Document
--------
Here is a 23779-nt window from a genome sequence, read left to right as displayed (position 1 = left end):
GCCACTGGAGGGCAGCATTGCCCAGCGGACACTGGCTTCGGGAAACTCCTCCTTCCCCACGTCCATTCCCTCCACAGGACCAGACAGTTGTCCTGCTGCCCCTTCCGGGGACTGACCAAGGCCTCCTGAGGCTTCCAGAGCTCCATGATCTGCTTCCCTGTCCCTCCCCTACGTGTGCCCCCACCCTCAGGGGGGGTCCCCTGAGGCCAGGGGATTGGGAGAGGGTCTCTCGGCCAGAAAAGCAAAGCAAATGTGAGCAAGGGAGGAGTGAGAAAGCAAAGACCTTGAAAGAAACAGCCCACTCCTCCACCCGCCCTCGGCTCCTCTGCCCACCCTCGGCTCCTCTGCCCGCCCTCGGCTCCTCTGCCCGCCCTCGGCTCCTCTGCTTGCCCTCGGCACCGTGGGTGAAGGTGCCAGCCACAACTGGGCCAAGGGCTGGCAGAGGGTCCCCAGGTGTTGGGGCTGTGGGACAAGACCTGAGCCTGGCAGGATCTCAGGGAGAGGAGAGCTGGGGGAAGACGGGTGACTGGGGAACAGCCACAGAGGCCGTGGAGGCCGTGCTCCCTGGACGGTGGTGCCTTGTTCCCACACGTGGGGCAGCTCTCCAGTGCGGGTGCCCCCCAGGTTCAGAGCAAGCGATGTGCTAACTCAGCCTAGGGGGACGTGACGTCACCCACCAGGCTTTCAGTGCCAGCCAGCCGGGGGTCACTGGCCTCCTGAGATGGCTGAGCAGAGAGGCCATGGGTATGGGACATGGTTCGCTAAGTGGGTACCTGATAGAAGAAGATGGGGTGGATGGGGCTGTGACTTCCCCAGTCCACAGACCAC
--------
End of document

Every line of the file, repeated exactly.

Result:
Here is a 23779-nt window from a genome sequence, read left to right as displayed (position 1 = left end):
GCCACTGGAGGGCAGCATTGCCCAGCGGACACTGGCTTCGGGAAACTCCTCCTTCCCCACGTCCATTCCCTCCACAGGACCAGACAGTTGTCCTGCTGCCCCTTCCGGGGACTGACCAAGGCCTCCTGAGGCTTCCAGAGCTCCATGATCTGCTTCCCTGTCCCTCCCCTACGTGTGCCCCCACCCTCAGGGGGGGTCCCCTGAGGCCAGGGGATTGGGAGAGGGTCTCTCGGCCAGAAAAGCAAAGCAAATGTGAGCAAGGGAGGAGTGAGAAAGCAAAGACCTTGAAAGAAACAGCCCACTCCTCCACCCGCCCTCGGCTCCTCTGCCCACCCTCGGCTCCTCTGCCCGCCCTCGGCTCCTCTGCCCGCCCTCGGCTCCTCTGCTTGCCCTCGGCACCGTGGGTGAAGGTGCCAGCCACAACTGGGCCAAGGGCTGGCAGAGGGTCCCCAGGTGTTGGGGCTGTGGGACAAGACCTGAGCCTGGCAGGATCTCAGGGAGAGGAGAGCTGGGGGAAGACGGGTGACTGGGGAACAGCCACAGAGGCCGTGGAGGCCGTGCTCCCTGGACGGTGGTGCCTTGTTCCCACACGTGGGGCAGCTCTCCAGTGCGGGTGCCCCCCAGGTTCAGAGCAAGCGATGTGCTAACTCAGCCTAGGGGGACGTGACGTCACCCACCAGGCTTTCAGTGCCAGCCAGCCGGGGGTCACTGGCCTCCTGAGATGGCTGAGCAGAGAGGCCATGGGTATGGGACATGGTTCGCTAAGTGGGTACCTGATAGAAGAAGATGGGGTGGATGGGGCTGTGACTTCCCCAGTCCACAGACCAC